30. The Commission has included small incumbent local exchange carriers (LECs) in this present regulatory flexibility analysis. As noted above, a “small business” under the RFA is one that, inter alia, meets the pertinent small business size standard (e.g., a telephone communications business having 1,500 or fewer employees), and “is not dominant in its field of operation.” 5 U.S.C. 601(3). The SBA's Office of Advocacy contends that, for RFA purposes, small incumbent LECs are not dominant in their field of operation because any such dominance is not “national” in scope. Office of Advocacy, U.S. Small Business Administration ex parte, May 27, 1999, at 1-3; Office of Advocacy, U.S. Small Business Administration ex parte, June 14, 1999, at 2-3. The Small Business Act contains a definition of “small business concern,” which the RFA incorporates into its own definition of “small business.” See 15 U.S.C. 632(a) (Small Business Act); 5 U.S.C. 601(3) (RFA). SBA regulations interpret “small business concern” to include the concept of dominance on a national basis. 13 CFR 121.102(b). Since 1996, out of an abundance of caution, the Commission has included small incumbent LECs in its regulatory flexibility analyses. See, e.g., Implementation of the Local Competition Provisions of the Telecommunications Act of 1996, CC Docket, 96-98, First Report and Order, 11 FCC Rcd 15499, 16144-45 (1996). The Commission has therefore included small incumbent LECs in this regulatory flexibility analysis, although the Commission emphasizes that this regulatory flexibility analysis action has Start Printed Page 26805no effect on the Commission's analyses and determinations in other, non-RFA contexts.
31. Total Number of Telephone Companies Affected. The United States Bureau of the Census (the Census Bureau) reports that, at the end of 1992, there were 3,497 firms engaged in providing telephone services, as defined therein, for at least one year. United States Department of Commerce, Bureau of the Census, 1992 Census of Transportation, Communications, and Utilities: Establishment and Firm Size, at Firm Size 1-123 (1995) (1992 Census). This number contains a variety of different categories of carriers, including local exchange carriers, interexchange carriers, competitive access providers, cellular carriers, mobile service carriers, operator service providers, pay telephone operators, PCS providers, covered SMR providers, and resellers. It seems certain that some of those 3,497 telephone service firms may not qualify as small entities or small incumbent LECs because they are not “independently owned and operated.” 15 U.S.C. 632(a)(1). For example, a PCS provider that is affiliated with an interexchange carrier having more than 1,500 employees would not meet the definition of a small business. It seems reasonable to conclude, therefore, that fewer than 3,497 telephone service firms are small entity telephone service firms or small incumbent LECs that may be affected by the decisions and rule changes adopted in this proceeding.
32. Wireline Carriers and Service Providers. The SBA has developed a definition of small entities for telephone communications companies other than radiotelephone companies. The Census Bureau reports that, there were 2,321 such telephone companies in operation for at least one year at the end of 1992. 1992 Census at Firm Size 1-123. According to the SBA's definition, a small business telephone company other than a radiotelephone company is one employing no more than 1,500 persons. 13 CFR 121.201, Standard Industrial Classification (SIC) Code 4813. All but 26 of the 2,321 non-radiotelephone companies listed by the Census Bureau were reported to have fewer than 1,000 employees. Thus, even if all 26 of those companies had more than 1,500 employees, there would still be 2,295 non-radiotelephone companies that might qualify as small entities or small incumbent LECs. Although it seems certain that some of these carriers are not independently owned and operated, the Commission is unable at this time to estimate with greater precision the number of wireline carriers and service providers that would qualify as small business concerns under the SBA's definition. Consequently, the Commission estimates that there are fewer than 2,295 small entity telephone communications companies other than radiotelephone companies that may be affected by the decisions and rule changes adopted in this proceeding.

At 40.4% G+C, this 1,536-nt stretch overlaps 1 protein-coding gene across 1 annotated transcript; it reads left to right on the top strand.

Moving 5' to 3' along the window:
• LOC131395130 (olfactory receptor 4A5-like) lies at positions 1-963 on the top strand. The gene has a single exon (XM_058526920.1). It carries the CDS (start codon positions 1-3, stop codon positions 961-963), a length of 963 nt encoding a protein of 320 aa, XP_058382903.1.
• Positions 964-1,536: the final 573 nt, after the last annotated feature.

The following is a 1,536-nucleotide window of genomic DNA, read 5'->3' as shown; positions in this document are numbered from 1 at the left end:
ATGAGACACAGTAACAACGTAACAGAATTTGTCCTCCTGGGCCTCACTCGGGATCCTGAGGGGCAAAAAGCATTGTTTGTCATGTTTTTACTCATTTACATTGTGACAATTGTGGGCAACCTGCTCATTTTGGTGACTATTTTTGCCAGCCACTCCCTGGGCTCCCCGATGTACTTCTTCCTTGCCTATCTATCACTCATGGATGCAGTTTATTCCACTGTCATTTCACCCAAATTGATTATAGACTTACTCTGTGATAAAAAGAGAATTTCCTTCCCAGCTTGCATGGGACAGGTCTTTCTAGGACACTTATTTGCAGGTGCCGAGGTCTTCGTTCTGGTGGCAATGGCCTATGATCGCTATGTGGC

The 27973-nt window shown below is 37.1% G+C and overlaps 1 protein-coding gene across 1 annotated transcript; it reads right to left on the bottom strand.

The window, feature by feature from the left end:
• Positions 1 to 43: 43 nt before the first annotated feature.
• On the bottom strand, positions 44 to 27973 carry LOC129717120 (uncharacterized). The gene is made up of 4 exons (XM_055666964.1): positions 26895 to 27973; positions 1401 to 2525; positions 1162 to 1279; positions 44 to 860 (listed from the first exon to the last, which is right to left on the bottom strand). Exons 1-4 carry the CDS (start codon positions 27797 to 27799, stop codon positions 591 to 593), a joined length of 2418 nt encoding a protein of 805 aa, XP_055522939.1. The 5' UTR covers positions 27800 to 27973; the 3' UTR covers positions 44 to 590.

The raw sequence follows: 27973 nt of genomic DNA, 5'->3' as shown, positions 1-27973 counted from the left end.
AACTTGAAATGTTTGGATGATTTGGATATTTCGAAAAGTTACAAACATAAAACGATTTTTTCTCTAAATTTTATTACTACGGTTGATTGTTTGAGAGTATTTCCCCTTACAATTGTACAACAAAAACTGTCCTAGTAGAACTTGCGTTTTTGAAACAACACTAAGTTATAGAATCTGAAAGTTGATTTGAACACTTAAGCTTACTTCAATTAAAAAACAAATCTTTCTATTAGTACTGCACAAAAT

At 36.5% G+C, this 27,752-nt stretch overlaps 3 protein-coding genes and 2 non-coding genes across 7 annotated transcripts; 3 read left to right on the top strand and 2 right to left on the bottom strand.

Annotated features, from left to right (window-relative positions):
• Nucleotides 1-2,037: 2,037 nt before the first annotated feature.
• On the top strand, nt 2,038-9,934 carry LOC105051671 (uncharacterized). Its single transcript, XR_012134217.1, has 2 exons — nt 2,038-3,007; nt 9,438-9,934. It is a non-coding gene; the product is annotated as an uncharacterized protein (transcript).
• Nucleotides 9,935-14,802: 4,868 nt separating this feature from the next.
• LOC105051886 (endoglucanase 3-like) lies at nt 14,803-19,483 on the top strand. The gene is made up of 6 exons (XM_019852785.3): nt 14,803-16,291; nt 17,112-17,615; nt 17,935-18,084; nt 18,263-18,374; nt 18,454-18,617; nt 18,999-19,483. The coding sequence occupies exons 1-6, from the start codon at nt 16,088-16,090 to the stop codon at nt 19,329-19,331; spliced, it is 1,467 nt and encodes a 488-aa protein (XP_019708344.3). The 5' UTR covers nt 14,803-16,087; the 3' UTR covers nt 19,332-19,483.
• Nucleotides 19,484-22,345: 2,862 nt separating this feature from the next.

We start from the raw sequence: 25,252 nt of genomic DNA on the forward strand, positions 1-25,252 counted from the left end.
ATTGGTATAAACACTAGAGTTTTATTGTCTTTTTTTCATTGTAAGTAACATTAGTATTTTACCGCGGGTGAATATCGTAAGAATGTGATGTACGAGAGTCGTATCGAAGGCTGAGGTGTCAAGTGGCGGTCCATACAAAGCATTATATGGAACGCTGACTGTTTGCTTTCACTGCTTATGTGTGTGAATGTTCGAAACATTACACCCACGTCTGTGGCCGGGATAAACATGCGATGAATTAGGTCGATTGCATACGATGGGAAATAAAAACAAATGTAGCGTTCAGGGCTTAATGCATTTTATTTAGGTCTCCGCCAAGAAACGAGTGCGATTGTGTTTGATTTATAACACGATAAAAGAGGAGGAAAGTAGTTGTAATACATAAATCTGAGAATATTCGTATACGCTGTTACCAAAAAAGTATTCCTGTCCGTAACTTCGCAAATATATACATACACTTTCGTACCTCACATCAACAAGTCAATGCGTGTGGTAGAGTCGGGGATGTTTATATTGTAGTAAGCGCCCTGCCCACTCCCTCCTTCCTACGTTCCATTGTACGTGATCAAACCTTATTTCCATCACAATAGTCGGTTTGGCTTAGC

33. Local Exchange Carriers, Interexchange Carriers, Competitive Access Providers, Operator Service Providers, and Resellers. Neither the Commission nor the SBA has developed a definition particular to small LECs, interexchange carriers (IXCs), competitive access providers (CAPs), operator service providers (OSPs), or resellers. The closest applicable definition for these carrier-types under the SBA rules is for telephone communications companies other than radiotelephone (wireless) companies. 13 CFR 121.201, SIC Code 4813. According to the Commission's most recent TRS data, there are 1,348 incumbent LECs and 212 CAPs and competitive LECs. Carrier Locator at Fig. 1. Although it seems certain that some of these carriers are not independently owned and operated, or have more than 1,500 employees, the Commission is unable at this time to estimate with greater precision the number of these carriers that would qualify as small business concerns under the SBA's definition. Consequently, the Commission estimates that there are fewer than 1,348 incumbent LECs and fewer than 212 CAPs and competitive LECs that may be affected by the decisions and rule changes adopted in this proceeding.
Description of Projected Reporting, Recordkeeping, and Other Compliance Requirements
34. The rule the Commission is adopting imposes direct compliance requirements on interconnected incumbent and competitive LECs, including small LECs. In order to comply with this rule, these entities will be required to exchange their ISP-bound traffic subject to the rules the Commission is adopting.
Steps Taken To Minimize Significant Economic Impact on Small Entities, and Significant Alternatives Considered